Can't I Work In Peace?

Every time Microsoft unveils a new version of its flagship application-software suite, Office, a single question forms on the lips of millions: "Should I upgrade?" Poor souls.

Welcome To History 2.0

October was a busy news month. Iraq smoldered. California elected Arnold, then burned. Kobe hit the docket. But my bet is that in a hundred years, people, if there are any, will agree that the biggest story was the one that appeared on the computer screens of millions who made routine visits to the online superstore

Technology: Apps, I Did It Again

Is it time for another version of Office? Ready or not--and many people think that the current model is more than enough for the tasks they perform--Microsoft is back with Office Systems, a whole slew of products including the upgrade of its flagship suite.

Black Box Voting Blues

After the traumas of butterfly ballots and hanging chad, election officials are embracing a brave new ballot: sleek, touch-screen terminals known as direct recording electronic voting systems (DRE).

Pumping Up The Volume

When Steve Jobs was dismissed from Apple, the company he cofounded, by the then CEO John Sculley 18 years ago, the blow was particularly brutal because Jobs himself had wooed Sculley from his post as head of Pepsi.

Can Snooping Stop Terrorism?

It's official: the Pentagon's Terrorism (formerly total) Information Awareness program has been a Total Institutional Disaster. Last month Congress pulled the plug on the Department of Advanced Research Projects Agency's (DARPA) high-tech initiative to identify terrorist threats.

A 'Quicksilver' Mind

Science fiction, says Neal Stephenson, is "fiction in which ideas play an important part." Ideas certainly abound in his 927-page "Quicksilver," the first of the three-volume "Baroque Cycle," set entirely between the years 1656 and 1714.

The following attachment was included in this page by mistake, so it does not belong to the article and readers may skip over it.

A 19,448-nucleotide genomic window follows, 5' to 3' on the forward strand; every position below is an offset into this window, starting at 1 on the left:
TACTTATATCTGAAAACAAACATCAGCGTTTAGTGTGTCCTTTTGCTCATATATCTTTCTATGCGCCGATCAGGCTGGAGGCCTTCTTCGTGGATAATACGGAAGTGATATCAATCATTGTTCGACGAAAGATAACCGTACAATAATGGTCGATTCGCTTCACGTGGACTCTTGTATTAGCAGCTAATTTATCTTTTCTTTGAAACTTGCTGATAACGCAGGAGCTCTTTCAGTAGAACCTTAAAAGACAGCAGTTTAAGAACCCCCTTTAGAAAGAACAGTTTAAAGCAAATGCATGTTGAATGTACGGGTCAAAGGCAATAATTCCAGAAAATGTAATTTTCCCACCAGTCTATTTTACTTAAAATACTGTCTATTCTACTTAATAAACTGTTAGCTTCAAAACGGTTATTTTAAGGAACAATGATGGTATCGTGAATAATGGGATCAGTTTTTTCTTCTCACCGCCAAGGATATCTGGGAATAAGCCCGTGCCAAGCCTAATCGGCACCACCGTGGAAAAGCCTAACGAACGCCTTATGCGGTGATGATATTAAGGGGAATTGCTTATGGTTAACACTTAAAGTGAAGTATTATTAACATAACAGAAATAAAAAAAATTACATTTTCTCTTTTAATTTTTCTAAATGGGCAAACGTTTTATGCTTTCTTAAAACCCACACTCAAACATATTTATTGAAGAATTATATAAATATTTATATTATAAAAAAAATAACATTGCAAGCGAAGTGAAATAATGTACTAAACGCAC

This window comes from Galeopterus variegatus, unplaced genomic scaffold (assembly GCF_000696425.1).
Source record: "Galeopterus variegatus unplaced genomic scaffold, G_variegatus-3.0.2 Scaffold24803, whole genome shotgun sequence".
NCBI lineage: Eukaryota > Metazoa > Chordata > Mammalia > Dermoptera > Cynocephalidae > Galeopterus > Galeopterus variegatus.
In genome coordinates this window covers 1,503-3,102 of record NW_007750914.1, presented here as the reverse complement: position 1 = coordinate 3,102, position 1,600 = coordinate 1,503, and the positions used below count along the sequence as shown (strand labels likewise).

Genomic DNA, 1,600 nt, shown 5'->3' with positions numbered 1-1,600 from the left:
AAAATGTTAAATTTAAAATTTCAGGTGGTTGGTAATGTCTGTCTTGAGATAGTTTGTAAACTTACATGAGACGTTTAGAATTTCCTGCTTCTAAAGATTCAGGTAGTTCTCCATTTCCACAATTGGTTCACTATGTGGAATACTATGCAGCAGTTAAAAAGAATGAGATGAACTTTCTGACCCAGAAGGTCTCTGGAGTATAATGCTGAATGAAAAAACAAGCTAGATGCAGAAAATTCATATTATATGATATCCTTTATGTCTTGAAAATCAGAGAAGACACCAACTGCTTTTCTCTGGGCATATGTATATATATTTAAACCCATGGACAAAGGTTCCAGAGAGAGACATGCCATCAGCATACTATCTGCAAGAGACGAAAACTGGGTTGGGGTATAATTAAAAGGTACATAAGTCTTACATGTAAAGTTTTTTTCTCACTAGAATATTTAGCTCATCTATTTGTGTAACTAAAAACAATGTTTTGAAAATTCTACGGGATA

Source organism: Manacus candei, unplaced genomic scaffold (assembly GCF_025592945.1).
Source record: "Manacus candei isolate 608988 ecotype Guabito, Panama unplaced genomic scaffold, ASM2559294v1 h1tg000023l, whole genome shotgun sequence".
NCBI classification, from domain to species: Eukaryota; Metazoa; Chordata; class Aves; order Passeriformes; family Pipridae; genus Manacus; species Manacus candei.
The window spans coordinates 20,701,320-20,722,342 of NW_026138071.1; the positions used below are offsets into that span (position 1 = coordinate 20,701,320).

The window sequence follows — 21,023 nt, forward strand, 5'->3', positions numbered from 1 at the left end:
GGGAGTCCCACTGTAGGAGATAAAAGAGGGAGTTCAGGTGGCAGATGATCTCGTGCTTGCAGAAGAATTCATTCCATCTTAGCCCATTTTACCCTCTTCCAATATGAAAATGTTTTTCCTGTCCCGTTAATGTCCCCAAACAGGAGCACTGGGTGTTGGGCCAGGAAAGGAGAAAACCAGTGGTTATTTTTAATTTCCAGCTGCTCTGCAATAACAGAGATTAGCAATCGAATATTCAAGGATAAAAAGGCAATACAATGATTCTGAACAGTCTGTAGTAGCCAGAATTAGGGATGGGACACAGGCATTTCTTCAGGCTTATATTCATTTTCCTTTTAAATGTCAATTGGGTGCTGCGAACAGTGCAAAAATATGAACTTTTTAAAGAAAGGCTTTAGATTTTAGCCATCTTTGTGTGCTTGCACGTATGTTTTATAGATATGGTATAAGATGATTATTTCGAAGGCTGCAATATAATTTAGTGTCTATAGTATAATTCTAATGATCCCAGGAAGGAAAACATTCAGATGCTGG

Larry, With Tears

Early in "Softwar," Matthew Symonds's authorized "intimate portrait" of Larry Ellison, we glimpse the man considered Silicon Valley's most ruthless, vain and driven competitor.

The Oracle Speaks

Larry Ellison has never been shy of publicity. The richest man in Silicon Valley and the relentlessly aggressive founder of the relentlessly aggressive Oracle software company has cultivated an image as a computer-industry leader more like a James Bond villain (building a $100 million 16th-century Japanese-style estate, sailing world-class vessels, flying jet-fighter planes and squiring beautiful women) than a numbers-obsessed geek.

Words On The Wired Age

Is it a coincidence that when the tech industry hit bottom, there seemed to be fewer good books on geeky topics? And now that digital mojo is making a comeback on Wall Street, all of a sudden there's a wealth of tomes that touch on tech?

Courthouse Rock

Joyce Mullen's new car has a CD player, so this year the 53-year-old administrative assistant for Lucent began purchasing discs, most recently a Cher collection.

Faq: Are You Next?

Now that the recording industry is hauling people into court for trading in copyrighted files, parents have taken a sudden interest in the technicalities and legalities of file sharing.

Games: Tiger's New Hit

This was a lost year for Tiger Woods at the major tourneys. But it was pure birdie land for his wonderfully executed and infuriatingly addictive videogame, which raised blisters on the thumbs of millions.